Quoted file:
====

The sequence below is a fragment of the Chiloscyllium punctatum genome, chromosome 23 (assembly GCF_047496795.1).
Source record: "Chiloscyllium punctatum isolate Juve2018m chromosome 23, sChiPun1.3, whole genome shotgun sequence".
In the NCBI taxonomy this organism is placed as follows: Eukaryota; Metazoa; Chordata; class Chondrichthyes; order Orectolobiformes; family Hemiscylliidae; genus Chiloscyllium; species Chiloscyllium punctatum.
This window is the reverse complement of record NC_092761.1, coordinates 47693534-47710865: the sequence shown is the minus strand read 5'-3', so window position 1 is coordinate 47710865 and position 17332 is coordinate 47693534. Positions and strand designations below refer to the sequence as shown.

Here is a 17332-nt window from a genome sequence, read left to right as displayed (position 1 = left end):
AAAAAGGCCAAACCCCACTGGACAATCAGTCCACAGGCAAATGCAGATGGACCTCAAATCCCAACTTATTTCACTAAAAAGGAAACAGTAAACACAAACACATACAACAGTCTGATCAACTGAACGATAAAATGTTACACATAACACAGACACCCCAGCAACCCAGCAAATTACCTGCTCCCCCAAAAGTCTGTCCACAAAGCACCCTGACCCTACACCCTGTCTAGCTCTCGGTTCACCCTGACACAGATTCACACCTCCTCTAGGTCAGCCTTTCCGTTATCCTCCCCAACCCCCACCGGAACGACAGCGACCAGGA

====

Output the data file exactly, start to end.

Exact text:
The sequence below is a fragment of the Chiloscyllium punctatum genome, chromosome 23 (assembly GCF_047496795.1).
Source record: "Chiloscyllium punctatum isolate Juve2018m chromosome 23, sChiPun1.3, whole genome shotgun sequence".
In the NCBI taxonomy this organism is placed as follows: Eukaryota; Metazoa; Chordata; class Chondrichthyes; order Orectolobiformes; family Hemiscylliidae; genus Chiloscyllium; species Chiloscyllium punctatum.
This window is the reverse complement of record NC_092761.1, coordinates 47693534-47710865: the sequence shown is the minus strand read 5'-3', so window position 1 is coordinate 47710865 and position 17332 is coordinate 47693534. Positions and strand designations below refer to the sequence as shown.

Here is a 17332-nt window from a genome sequence, read left to right as displayed (position 1 = left end):
AAAAAGGCCAAACCCCACTGGACAATCAGTCCACAGGCAAATGCAGATGGACCTCAAATCCCAACTTATTTCACTAAAAAGGAAACAGTAAACACAAACACATACAACAGTCTGATCAACTGAACGATAAAATGTTACACATAACACAGACACCCCAGCAACCCAGCAAATTACCTGCTCCCCCAAAAGTCTGTCCACAAAGCACCCTGACCCTACACCCTGTCTAGCTCTCGGTTCACCCTGACACAGATTCACACCTCCTCTAGGTCAGCCTTTCCGTTATCCTCCCCAACCCCCACCGGAACGACAGCGACCAGGA